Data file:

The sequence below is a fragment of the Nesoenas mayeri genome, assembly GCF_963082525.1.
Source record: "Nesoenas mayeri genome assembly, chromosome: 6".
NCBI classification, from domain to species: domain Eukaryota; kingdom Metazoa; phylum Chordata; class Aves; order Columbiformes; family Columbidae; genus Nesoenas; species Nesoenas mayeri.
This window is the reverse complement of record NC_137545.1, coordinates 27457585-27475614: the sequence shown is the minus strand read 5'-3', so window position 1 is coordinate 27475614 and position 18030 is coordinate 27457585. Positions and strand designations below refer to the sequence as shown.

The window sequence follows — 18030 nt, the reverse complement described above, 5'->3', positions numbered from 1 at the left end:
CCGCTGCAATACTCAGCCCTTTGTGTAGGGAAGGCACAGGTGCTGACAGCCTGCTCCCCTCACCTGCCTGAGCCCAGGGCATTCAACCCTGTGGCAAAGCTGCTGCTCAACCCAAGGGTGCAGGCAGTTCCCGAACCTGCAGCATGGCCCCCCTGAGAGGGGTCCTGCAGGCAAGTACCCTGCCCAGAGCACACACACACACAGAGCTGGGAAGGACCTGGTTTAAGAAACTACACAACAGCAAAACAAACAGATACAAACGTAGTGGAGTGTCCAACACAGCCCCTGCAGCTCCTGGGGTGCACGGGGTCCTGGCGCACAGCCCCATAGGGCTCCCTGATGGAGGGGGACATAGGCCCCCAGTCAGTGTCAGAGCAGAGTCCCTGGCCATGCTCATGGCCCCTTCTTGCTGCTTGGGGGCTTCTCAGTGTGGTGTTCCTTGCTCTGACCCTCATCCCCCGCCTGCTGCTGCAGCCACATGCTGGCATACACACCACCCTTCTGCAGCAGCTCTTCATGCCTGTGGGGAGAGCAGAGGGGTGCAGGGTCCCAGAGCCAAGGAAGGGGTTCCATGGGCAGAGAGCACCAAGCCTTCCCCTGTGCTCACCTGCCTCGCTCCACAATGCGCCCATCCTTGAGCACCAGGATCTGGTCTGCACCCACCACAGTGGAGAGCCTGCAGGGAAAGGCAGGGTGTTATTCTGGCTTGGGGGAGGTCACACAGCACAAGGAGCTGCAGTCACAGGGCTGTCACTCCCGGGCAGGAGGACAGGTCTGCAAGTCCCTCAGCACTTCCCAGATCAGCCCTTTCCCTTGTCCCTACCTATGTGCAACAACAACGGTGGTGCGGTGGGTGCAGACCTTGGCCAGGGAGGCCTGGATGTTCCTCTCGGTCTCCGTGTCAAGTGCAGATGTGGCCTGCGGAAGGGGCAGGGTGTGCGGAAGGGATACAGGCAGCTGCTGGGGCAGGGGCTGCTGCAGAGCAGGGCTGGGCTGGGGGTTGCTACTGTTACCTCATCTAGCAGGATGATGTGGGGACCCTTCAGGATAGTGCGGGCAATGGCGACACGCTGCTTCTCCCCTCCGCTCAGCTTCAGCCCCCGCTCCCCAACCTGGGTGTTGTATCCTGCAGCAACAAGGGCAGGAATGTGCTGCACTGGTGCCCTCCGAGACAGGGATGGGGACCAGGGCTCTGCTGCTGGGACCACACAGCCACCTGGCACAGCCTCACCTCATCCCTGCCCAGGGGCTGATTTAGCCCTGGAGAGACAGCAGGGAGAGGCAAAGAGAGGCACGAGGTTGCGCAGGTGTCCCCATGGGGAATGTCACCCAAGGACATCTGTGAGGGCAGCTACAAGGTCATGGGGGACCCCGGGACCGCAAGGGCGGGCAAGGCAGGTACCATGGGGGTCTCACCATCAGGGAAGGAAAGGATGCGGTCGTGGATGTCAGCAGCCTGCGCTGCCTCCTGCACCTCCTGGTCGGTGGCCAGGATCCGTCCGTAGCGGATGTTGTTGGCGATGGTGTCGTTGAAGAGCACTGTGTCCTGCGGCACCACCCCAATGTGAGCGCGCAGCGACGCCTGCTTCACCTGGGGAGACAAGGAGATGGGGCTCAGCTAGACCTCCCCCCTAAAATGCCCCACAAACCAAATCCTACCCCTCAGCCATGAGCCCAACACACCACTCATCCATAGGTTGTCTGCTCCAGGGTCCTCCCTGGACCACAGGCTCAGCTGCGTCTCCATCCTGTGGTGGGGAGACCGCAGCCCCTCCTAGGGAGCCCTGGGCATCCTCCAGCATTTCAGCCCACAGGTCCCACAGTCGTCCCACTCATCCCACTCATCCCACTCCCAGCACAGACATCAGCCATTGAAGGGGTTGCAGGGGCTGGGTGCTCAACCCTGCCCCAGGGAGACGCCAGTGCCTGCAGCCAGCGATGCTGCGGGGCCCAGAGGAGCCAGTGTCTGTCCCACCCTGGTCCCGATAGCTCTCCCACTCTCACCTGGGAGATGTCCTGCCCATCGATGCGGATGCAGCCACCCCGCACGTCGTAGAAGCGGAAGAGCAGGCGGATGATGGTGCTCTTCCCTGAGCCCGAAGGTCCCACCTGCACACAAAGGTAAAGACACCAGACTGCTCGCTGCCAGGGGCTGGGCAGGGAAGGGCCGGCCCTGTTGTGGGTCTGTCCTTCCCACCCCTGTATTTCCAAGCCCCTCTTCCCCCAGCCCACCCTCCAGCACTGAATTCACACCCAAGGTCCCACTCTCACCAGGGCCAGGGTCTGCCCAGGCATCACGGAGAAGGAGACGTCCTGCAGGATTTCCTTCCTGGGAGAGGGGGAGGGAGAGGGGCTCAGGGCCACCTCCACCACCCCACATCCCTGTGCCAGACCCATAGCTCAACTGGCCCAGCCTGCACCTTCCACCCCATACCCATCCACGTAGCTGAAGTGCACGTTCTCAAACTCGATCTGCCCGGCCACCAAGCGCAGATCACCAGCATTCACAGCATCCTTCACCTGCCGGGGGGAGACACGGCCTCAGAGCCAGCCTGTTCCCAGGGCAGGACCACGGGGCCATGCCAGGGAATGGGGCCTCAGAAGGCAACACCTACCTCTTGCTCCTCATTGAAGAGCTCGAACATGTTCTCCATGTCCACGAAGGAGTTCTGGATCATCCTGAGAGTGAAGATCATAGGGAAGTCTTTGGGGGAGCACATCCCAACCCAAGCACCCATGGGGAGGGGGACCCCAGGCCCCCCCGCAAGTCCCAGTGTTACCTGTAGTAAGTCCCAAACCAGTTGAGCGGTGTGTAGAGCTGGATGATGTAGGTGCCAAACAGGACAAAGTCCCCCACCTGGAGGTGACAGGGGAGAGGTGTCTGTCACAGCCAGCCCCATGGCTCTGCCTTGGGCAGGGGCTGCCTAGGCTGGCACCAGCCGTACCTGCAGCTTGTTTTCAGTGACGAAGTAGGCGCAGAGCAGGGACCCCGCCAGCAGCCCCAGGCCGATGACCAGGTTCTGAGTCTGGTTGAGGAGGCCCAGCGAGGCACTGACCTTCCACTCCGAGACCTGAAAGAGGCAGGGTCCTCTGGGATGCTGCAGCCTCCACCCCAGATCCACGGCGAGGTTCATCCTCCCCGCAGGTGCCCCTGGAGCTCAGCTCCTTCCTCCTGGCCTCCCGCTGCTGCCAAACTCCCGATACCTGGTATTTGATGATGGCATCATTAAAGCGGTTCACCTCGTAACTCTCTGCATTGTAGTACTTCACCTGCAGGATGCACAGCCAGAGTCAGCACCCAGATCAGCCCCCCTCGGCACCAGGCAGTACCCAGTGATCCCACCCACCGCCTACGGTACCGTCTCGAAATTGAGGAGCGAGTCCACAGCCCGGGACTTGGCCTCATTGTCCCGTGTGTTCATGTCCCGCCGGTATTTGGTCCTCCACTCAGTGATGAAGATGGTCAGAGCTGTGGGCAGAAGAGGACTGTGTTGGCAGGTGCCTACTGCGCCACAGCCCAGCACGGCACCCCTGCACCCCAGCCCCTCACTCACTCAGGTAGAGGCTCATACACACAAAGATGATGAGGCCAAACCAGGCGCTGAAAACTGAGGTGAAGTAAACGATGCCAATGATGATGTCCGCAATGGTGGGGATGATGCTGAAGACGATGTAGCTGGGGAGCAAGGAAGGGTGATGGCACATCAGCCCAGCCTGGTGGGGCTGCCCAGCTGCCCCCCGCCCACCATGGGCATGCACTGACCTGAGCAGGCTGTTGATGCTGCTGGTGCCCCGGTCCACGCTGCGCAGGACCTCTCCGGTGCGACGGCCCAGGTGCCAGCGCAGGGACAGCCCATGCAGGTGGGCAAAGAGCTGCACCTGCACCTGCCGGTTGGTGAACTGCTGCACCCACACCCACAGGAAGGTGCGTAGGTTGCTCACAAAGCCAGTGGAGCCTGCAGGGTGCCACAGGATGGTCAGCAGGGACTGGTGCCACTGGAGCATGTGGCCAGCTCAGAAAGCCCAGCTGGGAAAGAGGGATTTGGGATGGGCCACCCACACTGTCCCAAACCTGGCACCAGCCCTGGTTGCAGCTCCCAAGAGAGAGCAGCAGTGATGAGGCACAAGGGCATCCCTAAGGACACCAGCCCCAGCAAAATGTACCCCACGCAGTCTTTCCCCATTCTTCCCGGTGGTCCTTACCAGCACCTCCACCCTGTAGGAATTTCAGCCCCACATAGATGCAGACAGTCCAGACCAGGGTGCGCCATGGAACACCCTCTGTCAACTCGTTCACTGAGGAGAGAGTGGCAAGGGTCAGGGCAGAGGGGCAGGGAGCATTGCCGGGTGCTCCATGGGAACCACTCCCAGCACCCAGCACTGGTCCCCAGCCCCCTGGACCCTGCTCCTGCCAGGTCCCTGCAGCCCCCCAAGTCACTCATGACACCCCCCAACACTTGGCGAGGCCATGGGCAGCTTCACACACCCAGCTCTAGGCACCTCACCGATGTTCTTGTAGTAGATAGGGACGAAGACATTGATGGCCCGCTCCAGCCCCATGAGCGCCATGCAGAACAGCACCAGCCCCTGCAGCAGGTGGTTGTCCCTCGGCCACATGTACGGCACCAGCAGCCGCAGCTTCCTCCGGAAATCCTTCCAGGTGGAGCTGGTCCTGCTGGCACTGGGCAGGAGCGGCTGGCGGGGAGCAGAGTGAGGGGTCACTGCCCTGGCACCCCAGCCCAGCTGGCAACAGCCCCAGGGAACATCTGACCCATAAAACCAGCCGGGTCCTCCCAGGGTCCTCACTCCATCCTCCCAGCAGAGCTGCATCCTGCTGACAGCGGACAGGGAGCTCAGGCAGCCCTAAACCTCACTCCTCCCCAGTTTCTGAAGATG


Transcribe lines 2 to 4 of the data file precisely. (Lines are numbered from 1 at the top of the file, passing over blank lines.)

Source record: "Nesoenas mayeri genome assembly, chromosome: 6".
NCBI classification, from domain to species: domain Eukaryota; kingdom Metazoa; phylum Chordata; class Aves; order Columbiformes; family Columbidae; genus Nesoenas; species Nesoenas mayeri.
This window is the reverse complement of record NC_137545.1, coordinates 27457585-27475614: the sequence shown is the minus strand read 5'-3', so window position 1 is coordinate 27475614 and position 18030 is coordinate 27457585. Positions and strand designations below refer to the sequence as shown.